Putting the BBC and T. Beecham to Shame’: The Macnaghten–Lemare Concerts, 1931–7. Journal of the Royal Musical Association; 2013, Vol. 138 Issue 2, p377-414, 38p. 2013

The article looks at how in 1930’s Britain, a group of young women set up their own concert series in order to promote new music and that of women composers which was being overlooked by conductors, orchestras and concert series in general at this time. As it says in the abstract for the article, “the Macnaghten–Lemare concerts were also remarkable for the central role played by women – as performers, organizers and composers – and for the space they provided for the unconventional and ignored.”

Sophie Fuller kindly gave me some exclusive background perspective about how the article came about:

“This article took a very long time to get into print. I originally started researching this particular concert series back in the 1980s, for my BMus dissertation at King’s College, London. I was initially interested in investigating the links between British musical and political life in the 1930s. One of my earliest essays, as a mature music undergraduate, was on Britten and Auden’s song cycle Our Hunting Fathers (1936). When researching performances of Britten’s early music, I came across the Macnaghten-Lemare concerts, a fascinating series of chamber, choral and orchestral concerts given in London by an enterprising group of three young women – violinist Anne Macnaghten, who led an all-woman string quartet, conductor Iris Lemare and composer Elisabeth Lutyens.”

The article also explores the ‘role of gender in the promotion and performance of contemporary British music’. The title of the article is in fact a quote from Ralph Vaughan Williams, taken from a letter of encouragement he wrote to Anne Macnaghten! “You are doing great work and putting the BBC and T. Beecham to shame.”

Sophie Fuller goes on to say:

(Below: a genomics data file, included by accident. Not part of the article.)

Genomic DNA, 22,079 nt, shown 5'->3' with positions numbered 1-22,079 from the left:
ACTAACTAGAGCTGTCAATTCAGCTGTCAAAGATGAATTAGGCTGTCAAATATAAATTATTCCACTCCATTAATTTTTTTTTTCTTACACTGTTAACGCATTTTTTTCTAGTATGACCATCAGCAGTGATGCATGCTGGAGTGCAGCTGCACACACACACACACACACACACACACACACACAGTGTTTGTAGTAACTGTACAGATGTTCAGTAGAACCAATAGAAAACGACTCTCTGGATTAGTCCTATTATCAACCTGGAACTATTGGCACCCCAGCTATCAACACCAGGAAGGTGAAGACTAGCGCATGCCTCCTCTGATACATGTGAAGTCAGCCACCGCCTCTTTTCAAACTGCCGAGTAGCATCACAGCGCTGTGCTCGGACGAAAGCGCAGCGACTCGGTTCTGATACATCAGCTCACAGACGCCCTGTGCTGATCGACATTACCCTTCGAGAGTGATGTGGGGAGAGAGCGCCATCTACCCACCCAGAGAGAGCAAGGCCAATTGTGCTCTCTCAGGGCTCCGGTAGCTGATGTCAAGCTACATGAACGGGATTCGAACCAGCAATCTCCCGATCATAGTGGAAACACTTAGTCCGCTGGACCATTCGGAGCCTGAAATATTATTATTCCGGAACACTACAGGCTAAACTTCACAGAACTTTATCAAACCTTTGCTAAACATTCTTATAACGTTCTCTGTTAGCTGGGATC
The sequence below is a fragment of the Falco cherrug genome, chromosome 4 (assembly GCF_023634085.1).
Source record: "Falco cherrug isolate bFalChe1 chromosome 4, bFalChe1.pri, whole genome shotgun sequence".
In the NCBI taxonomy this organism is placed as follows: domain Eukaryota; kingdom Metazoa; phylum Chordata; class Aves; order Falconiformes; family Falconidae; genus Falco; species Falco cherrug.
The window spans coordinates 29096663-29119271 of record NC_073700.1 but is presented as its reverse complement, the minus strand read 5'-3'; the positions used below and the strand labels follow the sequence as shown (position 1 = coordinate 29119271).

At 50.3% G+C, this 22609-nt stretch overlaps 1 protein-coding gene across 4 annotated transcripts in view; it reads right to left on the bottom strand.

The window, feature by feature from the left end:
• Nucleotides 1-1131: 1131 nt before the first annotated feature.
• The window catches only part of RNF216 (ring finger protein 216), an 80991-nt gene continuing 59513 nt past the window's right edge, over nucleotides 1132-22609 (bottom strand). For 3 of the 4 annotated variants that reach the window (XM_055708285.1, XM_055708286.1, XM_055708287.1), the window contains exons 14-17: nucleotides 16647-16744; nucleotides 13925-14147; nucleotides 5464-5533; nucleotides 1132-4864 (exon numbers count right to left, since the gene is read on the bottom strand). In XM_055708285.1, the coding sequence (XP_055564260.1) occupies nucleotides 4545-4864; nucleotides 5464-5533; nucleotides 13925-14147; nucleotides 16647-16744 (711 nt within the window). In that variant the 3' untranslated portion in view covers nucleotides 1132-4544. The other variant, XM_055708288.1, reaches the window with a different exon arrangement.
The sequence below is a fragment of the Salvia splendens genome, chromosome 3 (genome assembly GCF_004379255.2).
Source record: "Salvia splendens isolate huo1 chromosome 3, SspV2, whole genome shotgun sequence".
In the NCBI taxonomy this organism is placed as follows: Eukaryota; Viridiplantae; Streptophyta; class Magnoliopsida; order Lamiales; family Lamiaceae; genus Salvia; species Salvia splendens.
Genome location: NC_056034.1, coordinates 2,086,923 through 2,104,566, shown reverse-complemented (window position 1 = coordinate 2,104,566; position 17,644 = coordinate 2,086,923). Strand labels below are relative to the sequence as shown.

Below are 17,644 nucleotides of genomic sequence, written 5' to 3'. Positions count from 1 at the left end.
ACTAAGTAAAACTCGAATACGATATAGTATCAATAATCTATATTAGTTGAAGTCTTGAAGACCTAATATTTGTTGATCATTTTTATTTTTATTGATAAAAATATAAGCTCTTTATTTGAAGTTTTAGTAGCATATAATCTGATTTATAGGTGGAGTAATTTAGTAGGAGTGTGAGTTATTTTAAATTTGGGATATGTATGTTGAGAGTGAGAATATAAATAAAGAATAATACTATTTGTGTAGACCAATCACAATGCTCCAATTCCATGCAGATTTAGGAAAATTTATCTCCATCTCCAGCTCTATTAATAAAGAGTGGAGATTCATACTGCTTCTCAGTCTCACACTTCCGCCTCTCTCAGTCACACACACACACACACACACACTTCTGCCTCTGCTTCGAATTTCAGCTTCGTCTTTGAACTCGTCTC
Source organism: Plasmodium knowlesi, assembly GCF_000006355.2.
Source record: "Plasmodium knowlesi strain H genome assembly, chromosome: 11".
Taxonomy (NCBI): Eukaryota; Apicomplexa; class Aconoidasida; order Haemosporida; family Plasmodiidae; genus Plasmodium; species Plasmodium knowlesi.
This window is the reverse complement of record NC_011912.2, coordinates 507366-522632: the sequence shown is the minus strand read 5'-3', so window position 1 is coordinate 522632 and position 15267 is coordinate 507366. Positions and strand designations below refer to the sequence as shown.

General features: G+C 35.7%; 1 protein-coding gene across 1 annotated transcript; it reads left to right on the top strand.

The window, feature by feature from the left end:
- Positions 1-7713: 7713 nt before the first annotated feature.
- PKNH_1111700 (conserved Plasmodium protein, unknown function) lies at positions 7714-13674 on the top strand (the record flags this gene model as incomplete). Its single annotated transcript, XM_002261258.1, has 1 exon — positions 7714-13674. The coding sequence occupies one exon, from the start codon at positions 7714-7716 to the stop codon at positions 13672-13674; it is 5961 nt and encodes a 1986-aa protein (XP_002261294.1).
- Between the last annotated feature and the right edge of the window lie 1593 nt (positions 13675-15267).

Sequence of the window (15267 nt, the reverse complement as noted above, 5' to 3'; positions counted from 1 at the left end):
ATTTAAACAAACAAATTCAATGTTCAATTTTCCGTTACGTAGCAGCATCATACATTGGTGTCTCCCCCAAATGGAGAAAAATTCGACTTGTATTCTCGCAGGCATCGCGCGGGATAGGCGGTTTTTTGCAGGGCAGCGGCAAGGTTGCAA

“It quickly struck me that one of the most unusual things about these concerts, which focused on new music, was how much music by women was programmed – alongside their male contemporaries such as Britten. Back then, both Macnaghten and Lemare were still alive. A crucial part of my research was going to visit and talk to them both. I can still vividly remember drinking sherry with Iris Lemare as she dug out her old scrapbooks, before driving me to her local library so I could photocopy them.”

Women composers

A Selection of Women Composers of the String Quartet

If you need help searching for repertoire by women composers, please don’t hesitate to ask and don’t forget that if there is a particular piece of music you would like to play, which the library doesn’t have, you can fill in a Purchase Request Form available from the library or via Moodle. You can also read Sophie’s full article via Quicksearch or take a look at the hard copy in the library. Also, why not check out this new book on the subject: ‘British Women Composers and Instrumental Chamber Music in the Early Twentieth Century’ by Laura Seddon. You can find more books on Women Composers on the new items shelf, by using the ‘Women only’ filter in the catalogue and by looking at our new books in the library catalogue.

My sincere thanks go to Dr Sophie Fuller for taking the time out of her busy schedule to give me these fascinating behind-the-scenes insights into her research for this article. I leave you with a few final words of summary from her:

“In many ways, this project lit the fire for my twin obsessions with unusual archival research and the overlooked musical work of women. One of the first pieces of music programmed for these concerts was Elizabeth Maconchy’s String Quartet No. 1 (1932-3), which remains the keystone work whose neglect still drives me to campaign for the forgotten music of women to this day.”

Sources of Digital Scores

As we enter the last few days of term and many students will be heading home for the Christmas vacation, now seems a good time to draw attention to a few great sources of digital sheet music that you can access anywhere with an internet connection.

Many of you will doubtless already be keen users of IMSLP, which includes PDFs of nearly half a million scores.



It’s a fantastic source of – primarily – public domain scores (though just note that it’s a Canadian site, so some scores which are in the public domain in Canada are still in copyright in the EU and thus can’t be downloaded here in the UK).